Thursday, 18 October 2012

Quick overview of TFS Preview

I spent last week playing with shiny/new Web technologies and I needed a place where I could store my todo list and keep my code. I could’ve used Git + Trello but I wanted to give TFS Preview a try so I created a project there, converted my todo list into user stories and connected my repo with my Azure account for automated deployments. After a week of using TFS Preview this is what I’ve learnt:
  • It was very easy to configure automated deployments to Azure
  • The performance of web portal ranged from acceptable to painfully slow.
  • The UI is decent and it’s easy to execute all the basic tasks like add user story, add bug, look up a build
  • Burndown chart worked out of the box
  • Scrum board is simple and does the job
  • Builds would take up to couple of minutes to start even if the build queue was empty
  • Total build time was a bit unpredictable, ranged from 60s to 160s for the same code.
  • Adding support for nUnit was more hassle than I anticipated
  • Story boarding in PowerPoint is not integrated with TFS so you can’t push files directly from PowerPoint to TFS
  • There is no Wiki
  • Build log is as “useful” as it was in TFS 2010
All in all it is a decent start and I hope that Brian Harry’s team will keep deploying often so every week will welcome us with something new.


You actually can specify how many builds you want to keep. For some reason when I clicked on the number of builds to preserve it didn't change from a label into a drop down list.

Tuesday, 3 July 2012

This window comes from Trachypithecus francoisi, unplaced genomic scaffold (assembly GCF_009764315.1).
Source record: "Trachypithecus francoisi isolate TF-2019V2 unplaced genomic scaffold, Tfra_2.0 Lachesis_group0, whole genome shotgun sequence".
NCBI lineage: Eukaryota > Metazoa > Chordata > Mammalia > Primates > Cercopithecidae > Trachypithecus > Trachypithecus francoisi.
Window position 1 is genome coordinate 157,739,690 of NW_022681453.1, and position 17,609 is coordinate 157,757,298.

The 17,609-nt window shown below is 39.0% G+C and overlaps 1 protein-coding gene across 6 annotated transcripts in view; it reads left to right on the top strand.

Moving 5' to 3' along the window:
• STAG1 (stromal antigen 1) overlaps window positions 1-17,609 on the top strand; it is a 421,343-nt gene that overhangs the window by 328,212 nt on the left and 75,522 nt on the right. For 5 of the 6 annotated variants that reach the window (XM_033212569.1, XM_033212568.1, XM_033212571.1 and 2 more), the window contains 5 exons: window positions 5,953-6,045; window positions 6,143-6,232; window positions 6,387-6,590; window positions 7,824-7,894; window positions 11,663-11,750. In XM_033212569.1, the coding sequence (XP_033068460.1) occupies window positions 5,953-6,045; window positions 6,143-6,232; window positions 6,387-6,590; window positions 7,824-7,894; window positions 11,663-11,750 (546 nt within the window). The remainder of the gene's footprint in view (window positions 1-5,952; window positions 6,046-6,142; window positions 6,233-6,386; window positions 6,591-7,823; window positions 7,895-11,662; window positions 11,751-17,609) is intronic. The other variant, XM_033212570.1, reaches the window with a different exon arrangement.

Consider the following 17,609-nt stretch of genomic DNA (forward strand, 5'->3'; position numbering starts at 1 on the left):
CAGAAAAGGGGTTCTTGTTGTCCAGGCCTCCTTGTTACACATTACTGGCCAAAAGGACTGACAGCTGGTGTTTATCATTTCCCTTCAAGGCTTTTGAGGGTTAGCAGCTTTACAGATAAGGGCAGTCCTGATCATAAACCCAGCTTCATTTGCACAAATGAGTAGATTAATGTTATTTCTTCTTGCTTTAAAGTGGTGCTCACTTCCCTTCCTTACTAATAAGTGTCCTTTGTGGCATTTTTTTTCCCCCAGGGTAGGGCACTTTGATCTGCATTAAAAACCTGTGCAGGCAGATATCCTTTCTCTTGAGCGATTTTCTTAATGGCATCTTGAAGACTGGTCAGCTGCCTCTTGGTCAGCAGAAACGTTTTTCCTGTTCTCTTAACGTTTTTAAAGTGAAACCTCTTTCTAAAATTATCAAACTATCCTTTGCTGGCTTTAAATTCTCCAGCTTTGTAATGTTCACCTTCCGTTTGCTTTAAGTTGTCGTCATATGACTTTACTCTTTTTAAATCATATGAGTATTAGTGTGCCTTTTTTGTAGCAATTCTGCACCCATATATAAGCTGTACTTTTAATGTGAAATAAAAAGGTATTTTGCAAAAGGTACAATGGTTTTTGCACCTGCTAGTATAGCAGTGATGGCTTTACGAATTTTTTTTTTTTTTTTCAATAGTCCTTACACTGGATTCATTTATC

Cloudcast show: the clouds are different down under

A few weeks ago I was a guest on the Uhuru podcast where I talked to Micheal Surkan about my experience with deploying to the Cloud and using Cloud based service providers. The discussion was focused on risks associated with using the Cloud and techniques to mitigate them.

You can listen to it here. It’s only 10 minutes :). Enjoy.

Wednesday, 30 May 2012

Less\Sass done right in .NET

These are the slides and code from the talk I gave last Tuesday at the Sydney Alt.Net. You can grab both of them as a zip file from here. Enjoy!

Wednesday, 16 May 2012

Entity Framework migrations don't support parallel development

EF migrations borrowed a lot of ideas from Ruby on Rails migrations and this a good thing. The bad thing is that EF treats database as the source of truth. Unpleasant side effect of this approach is that only one developer can work on database changes at a time.
It seems that every time EF creates a DB migration it stores some kind hash of the current database schema which is then used before to the migration is actually executed to make sure that the database is in the right state. This breaks down very quickly when more than 1 developer works on the model. Sample scenario:
  1. Dev1 adds migration for a new property called Master  and pushes the change.
  2. Dev2 adds migration for AnotherDev property and applies it to the database
  3. Dev2 pulls Dev1’s changes
  4. Dev2 tries to run the app and gets an exception.
  5. Dev2 needs to delete his migration and rollback corresponding changes in the database
  6. Dev2 applies Dev1’s migration
  7. Dev2 adds again migration for AnotherDev property
  8. Dev2 is ready to push his changes unless someone else introduced a new migration in the meantime. In such case Dev2 goes back to step number 4.